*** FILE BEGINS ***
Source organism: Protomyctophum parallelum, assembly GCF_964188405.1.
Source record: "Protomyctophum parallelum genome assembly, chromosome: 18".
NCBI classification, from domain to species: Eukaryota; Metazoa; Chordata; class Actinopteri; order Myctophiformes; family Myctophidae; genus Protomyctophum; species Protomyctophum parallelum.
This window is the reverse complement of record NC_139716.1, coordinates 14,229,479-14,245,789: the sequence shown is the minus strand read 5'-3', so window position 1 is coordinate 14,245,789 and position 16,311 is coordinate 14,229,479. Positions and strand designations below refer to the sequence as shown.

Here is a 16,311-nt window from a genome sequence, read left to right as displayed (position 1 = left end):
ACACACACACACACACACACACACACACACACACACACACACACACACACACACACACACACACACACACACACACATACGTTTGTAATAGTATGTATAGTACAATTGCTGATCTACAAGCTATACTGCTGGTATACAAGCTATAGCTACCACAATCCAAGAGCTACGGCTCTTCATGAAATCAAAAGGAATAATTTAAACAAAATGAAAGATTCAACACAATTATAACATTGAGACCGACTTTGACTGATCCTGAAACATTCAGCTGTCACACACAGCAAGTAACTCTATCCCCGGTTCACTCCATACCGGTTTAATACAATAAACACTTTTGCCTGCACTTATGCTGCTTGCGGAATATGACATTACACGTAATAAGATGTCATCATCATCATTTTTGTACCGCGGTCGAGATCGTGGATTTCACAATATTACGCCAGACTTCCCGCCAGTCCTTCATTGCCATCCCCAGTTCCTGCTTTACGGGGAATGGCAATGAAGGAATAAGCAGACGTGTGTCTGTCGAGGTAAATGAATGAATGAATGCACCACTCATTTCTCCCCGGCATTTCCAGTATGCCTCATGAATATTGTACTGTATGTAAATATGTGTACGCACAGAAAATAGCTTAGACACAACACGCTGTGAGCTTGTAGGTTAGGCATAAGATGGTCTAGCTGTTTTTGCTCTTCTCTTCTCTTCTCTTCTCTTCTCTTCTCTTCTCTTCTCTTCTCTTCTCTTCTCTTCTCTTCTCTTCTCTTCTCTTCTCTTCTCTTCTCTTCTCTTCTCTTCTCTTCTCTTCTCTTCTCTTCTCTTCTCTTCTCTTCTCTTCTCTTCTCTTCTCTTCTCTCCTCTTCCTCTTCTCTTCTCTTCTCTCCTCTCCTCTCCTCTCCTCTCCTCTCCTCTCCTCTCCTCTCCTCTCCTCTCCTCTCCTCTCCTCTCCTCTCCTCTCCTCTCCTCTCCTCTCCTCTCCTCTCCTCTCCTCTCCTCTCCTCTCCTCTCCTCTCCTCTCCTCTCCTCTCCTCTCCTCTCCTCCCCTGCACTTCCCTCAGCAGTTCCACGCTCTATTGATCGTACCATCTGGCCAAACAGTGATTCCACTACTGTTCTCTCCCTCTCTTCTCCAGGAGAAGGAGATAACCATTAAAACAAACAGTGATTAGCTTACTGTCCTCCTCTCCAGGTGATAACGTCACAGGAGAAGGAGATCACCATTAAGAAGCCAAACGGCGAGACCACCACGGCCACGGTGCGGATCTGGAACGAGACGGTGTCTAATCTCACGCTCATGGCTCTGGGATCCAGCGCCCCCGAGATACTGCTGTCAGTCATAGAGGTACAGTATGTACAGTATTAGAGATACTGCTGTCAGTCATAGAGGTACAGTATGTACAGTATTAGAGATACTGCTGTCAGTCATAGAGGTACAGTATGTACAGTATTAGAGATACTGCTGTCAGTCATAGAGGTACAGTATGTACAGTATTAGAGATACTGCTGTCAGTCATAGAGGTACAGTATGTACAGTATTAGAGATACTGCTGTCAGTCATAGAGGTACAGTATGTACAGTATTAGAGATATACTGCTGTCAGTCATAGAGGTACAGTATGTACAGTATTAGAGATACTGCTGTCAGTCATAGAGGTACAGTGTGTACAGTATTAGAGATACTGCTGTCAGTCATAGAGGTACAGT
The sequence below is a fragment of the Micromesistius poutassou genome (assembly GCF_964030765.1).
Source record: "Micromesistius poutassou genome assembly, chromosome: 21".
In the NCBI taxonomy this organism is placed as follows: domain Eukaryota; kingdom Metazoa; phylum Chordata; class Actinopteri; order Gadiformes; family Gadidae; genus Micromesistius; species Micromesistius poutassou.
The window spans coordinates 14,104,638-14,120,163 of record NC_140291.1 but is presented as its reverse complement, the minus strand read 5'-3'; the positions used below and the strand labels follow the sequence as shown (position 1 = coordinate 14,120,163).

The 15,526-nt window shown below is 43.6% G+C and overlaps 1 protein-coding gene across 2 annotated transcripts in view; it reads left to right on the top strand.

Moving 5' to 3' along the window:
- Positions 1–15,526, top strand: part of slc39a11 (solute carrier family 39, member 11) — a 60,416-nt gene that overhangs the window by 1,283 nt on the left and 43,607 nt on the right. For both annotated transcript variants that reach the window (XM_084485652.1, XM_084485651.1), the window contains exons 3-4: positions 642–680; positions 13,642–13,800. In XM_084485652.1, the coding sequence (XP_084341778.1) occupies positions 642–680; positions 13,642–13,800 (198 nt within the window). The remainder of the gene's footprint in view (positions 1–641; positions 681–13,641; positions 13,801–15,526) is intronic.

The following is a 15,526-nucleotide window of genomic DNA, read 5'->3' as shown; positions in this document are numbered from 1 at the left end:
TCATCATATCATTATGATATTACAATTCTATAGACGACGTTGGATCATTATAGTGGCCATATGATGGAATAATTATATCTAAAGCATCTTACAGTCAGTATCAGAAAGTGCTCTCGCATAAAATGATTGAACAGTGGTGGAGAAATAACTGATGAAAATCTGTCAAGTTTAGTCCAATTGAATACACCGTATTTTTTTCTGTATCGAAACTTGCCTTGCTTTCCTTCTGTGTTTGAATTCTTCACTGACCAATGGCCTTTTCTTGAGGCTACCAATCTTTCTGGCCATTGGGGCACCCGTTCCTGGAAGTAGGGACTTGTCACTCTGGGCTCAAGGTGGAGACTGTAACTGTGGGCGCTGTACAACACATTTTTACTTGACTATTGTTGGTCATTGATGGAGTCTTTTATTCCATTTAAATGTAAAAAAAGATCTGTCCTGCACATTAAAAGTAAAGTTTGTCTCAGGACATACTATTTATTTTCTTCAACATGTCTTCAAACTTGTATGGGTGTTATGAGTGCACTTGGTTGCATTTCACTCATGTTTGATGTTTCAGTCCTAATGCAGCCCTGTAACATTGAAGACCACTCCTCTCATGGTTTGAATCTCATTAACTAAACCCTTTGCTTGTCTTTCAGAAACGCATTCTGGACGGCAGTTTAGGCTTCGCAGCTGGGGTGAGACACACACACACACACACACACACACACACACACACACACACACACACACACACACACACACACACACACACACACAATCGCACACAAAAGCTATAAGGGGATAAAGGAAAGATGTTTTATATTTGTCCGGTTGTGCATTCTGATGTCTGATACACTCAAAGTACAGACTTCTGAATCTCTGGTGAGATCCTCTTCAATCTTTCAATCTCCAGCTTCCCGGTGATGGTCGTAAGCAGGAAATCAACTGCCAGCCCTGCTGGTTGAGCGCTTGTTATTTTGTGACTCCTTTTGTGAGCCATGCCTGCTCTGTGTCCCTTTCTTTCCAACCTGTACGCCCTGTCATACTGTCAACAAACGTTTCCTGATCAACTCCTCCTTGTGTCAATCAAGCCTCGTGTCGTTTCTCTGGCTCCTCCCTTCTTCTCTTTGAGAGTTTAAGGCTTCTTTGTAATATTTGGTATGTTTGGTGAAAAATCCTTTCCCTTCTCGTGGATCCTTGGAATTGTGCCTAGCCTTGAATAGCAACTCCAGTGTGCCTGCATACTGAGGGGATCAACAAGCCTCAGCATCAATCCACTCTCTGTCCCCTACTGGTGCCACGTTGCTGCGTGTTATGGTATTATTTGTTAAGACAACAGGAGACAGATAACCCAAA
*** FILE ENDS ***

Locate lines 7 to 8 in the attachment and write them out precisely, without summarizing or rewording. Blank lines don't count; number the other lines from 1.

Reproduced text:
The sequence below is a fragment of the Micromesistius poutassou genome (assembly GCF_964030765.1).
Source record: "Micromesistius poutassou genome assembly, chromosome: 21".